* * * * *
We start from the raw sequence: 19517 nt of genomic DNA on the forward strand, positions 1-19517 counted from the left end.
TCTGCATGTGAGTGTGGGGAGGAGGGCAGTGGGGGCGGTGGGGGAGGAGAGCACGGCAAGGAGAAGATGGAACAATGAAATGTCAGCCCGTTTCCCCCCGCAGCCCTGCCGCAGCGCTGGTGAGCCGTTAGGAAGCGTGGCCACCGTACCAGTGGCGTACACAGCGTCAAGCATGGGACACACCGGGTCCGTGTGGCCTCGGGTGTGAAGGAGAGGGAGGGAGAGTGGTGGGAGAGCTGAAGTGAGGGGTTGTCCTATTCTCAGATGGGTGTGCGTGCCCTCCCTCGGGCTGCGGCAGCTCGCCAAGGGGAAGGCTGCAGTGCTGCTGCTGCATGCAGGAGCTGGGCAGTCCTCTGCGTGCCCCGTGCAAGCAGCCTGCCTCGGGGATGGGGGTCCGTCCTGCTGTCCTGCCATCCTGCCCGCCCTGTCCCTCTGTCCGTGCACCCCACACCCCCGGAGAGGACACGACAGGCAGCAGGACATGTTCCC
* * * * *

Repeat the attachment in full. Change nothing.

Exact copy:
We start from the raw sequence: 19517 nt of genomic DNA on the forward strand, positions 1-19517 counted from the left end.
TCTGCATGTGAGTGTGGGGAGGAGGGCAGTGGGGGCGGTGGGGGAGGAGAGCACGGCAAGGAGAAGATGGAACAATGAAATGTCAGCCCGTTTCCCCCCGCAGCCCTGCCGCAGCGCTGGTGAGCCGTTAGGAAGCGTGGCCACCGTACCAGTGGCGTACACAGCGTCAAGCATGGGACACACCGGGTCCGTGTGGCCTCGGGTGTGAAGGAGAGGGAGGGAGAGTGGTGGGAGAGCTGAAGTGAGGGGTTGTCCTATTCTCAGATGGGTGTGCGTGCCCTCCCTCGGGCTGCGGCAGCTCGCCAAGGGGAAGGCTGCAGTGCTGCTGCTGCATGCAGGAGCTGGGCAGTCCTCTGCGTGCCCCGTGCAAGCAGCCTGCCTCGGGGATGGGGGTCCGTCCTGCTGTCCTGCCATCCTGCCCGCCCTGTCCCTCTGTCCGTGCACCCCACACCCCCGGAGAGGACACGACAGGCAGCAGGACATGTTCCC